Economy of Losers

Evan Newmark writes a regular column on the WSJ’s Deal Journal. His stock in trade is contrarian takes on the markets and politics. To the extent that he represents an extreme version of the Wall Street world view, he’s a bellwether.

Yesterday, he may have run the bell a bit too hard. In a post explaining why Goldman Sachs has nothing to apologize for–a completely legitimate position that can be debated with great nuance from both sides–Newmark insists on rolling this M-80 under the chairs of his readers:

In an economy full of losers, everyone is fixated on hating the winner.

He’s right about the world fixating on a winner. Goldman has made itself a lightning rod for the nation’s frustrations by being particularly ham-handed in their handling of their compensation. But that isn’t the issue here.

Where does Newmark get off describing the US as an economy full of losers? Does he not recognize that the vast majority of workers at all salary, skill and social levels who are out of work right now have lost their jobs due to the miscalculations and mismanagement of others?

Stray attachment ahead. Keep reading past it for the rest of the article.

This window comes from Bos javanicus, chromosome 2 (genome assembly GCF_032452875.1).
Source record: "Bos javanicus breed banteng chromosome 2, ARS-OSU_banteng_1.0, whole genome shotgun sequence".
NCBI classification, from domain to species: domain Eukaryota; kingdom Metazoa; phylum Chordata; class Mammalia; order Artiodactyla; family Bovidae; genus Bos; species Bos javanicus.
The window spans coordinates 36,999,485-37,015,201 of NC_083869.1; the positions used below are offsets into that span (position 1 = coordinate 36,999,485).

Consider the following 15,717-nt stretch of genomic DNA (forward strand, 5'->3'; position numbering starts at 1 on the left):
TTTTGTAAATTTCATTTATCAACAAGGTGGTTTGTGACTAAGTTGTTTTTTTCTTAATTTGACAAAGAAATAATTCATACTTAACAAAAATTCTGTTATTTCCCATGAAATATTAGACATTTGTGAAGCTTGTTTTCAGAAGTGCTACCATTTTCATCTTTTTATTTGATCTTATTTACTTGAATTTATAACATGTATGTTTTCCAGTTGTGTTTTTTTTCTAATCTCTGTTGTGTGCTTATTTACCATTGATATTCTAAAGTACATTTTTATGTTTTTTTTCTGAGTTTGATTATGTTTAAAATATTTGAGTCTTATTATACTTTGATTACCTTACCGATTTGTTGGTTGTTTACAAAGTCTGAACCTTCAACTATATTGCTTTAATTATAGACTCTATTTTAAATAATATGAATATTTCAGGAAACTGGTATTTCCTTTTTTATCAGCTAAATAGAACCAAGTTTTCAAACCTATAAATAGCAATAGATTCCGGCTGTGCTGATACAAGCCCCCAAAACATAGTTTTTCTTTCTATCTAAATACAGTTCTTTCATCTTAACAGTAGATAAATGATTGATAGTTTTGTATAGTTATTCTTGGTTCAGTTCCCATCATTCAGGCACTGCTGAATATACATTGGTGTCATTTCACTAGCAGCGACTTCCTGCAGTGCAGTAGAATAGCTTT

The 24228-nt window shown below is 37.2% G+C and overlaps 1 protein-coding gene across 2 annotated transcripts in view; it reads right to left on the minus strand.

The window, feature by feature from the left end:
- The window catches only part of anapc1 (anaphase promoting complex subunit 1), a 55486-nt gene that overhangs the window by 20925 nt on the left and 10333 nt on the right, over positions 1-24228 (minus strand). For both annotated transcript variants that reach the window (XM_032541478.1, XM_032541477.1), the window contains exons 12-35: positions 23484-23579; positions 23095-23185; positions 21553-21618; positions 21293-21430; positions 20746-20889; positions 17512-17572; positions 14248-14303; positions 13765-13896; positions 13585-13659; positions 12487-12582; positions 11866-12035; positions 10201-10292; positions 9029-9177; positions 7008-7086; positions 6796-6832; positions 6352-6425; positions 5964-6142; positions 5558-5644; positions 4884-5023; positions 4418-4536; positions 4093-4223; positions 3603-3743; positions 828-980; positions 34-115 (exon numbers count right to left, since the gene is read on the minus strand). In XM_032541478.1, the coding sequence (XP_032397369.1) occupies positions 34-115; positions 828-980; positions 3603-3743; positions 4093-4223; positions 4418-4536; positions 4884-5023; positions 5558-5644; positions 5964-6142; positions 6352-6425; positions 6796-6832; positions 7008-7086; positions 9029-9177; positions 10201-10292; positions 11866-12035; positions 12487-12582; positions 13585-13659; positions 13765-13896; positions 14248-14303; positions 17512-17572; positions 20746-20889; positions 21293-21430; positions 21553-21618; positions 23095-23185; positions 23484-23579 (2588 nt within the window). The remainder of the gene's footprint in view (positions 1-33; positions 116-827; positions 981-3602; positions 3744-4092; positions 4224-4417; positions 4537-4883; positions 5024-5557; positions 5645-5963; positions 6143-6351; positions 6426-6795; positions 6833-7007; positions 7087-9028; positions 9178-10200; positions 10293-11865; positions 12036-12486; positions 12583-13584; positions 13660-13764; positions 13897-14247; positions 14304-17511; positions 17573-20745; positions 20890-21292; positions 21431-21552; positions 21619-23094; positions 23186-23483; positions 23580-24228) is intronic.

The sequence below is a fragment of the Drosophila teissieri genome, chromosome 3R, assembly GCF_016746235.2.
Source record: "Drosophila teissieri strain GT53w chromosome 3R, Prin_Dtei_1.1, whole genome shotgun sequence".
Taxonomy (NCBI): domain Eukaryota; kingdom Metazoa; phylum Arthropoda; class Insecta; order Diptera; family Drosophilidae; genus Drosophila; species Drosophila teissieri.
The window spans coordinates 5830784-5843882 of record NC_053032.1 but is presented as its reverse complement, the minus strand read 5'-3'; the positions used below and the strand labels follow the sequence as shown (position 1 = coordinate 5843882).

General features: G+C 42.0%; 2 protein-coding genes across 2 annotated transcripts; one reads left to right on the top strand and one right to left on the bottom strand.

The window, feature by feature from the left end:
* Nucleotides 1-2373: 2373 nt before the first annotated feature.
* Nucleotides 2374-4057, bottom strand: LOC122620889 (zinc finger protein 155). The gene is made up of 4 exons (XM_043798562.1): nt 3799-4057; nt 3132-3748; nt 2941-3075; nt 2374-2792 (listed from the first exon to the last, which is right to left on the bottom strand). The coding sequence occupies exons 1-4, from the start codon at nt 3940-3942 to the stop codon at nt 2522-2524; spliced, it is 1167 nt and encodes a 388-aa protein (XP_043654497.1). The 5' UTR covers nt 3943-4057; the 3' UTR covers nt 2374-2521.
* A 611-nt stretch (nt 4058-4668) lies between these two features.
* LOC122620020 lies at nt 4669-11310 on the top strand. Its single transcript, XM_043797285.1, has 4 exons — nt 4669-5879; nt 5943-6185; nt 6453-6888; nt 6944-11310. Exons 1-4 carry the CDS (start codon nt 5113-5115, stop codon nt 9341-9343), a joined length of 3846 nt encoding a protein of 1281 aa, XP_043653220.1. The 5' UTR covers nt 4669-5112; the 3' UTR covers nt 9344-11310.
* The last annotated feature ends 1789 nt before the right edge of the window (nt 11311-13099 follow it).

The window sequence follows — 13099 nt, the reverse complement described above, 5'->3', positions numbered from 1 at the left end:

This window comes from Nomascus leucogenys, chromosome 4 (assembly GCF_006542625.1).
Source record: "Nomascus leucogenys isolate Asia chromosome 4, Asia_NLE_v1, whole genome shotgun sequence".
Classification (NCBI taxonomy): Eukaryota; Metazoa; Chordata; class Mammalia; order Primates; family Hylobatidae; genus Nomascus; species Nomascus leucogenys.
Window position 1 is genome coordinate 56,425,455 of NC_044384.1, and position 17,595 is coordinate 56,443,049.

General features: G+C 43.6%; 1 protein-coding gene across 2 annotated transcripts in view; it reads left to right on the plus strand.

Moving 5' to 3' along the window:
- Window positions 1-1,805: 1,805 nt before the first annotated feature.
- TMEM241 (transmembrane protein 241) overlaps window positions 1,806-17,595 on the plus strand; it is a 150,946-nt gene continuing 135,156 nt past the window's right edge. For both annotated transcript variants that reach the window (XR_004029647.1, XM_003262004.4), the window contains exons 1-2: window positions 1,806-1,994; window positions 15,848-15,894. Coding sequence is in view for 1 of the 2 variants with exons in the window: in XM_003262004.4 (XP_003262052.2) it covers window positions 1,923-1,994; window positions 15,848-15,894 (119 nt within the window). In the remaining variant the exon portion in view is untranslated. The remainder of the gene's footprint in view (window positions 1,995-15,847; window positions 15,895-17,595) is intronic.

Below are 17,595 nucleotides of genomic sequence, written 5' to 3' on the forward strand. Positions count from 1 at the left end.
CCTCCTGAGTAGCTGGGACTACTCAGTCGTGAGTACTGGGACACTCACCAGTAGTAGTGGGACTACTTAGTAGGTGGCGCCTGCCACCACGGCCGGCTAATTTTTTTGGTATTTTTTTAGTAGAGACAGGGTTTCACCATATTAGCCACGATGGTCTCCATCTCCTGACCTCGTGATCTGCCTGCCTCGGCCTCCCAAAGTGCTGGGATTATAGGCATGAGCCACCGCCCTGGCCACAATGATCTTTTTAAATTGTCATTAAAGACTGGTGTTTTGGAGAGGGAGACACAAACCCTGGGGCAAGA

The decisions that led to their dire financial situations certainly were not theirs. The loss of their jobs didn’t come because they were incompetent or made lousy products. You could blame them if those problems appeared over time as with the automakers but this is a collapse, an exogenous event in their working lives.

It’s bad enough that the world economy was mismanaged to a level that created a disruption that will fall disproportionately on persons who had no role in creating the bubble or reaping its rewards. That may be unfortunate and unavoidable. But do they really deserve to have Marie Antoinette Newmark call them “losers?”

Later, Newmark sums up with a thought that applies equally (in reverse) to himself:

It’s much easier for the public to point the finger at the great Goldman conspiracy than to point it at itself.

Don’t Apologize for Anything, Goldman Sachs
Deal Journal/Wall Street Journal ; Nov. 19, 2009

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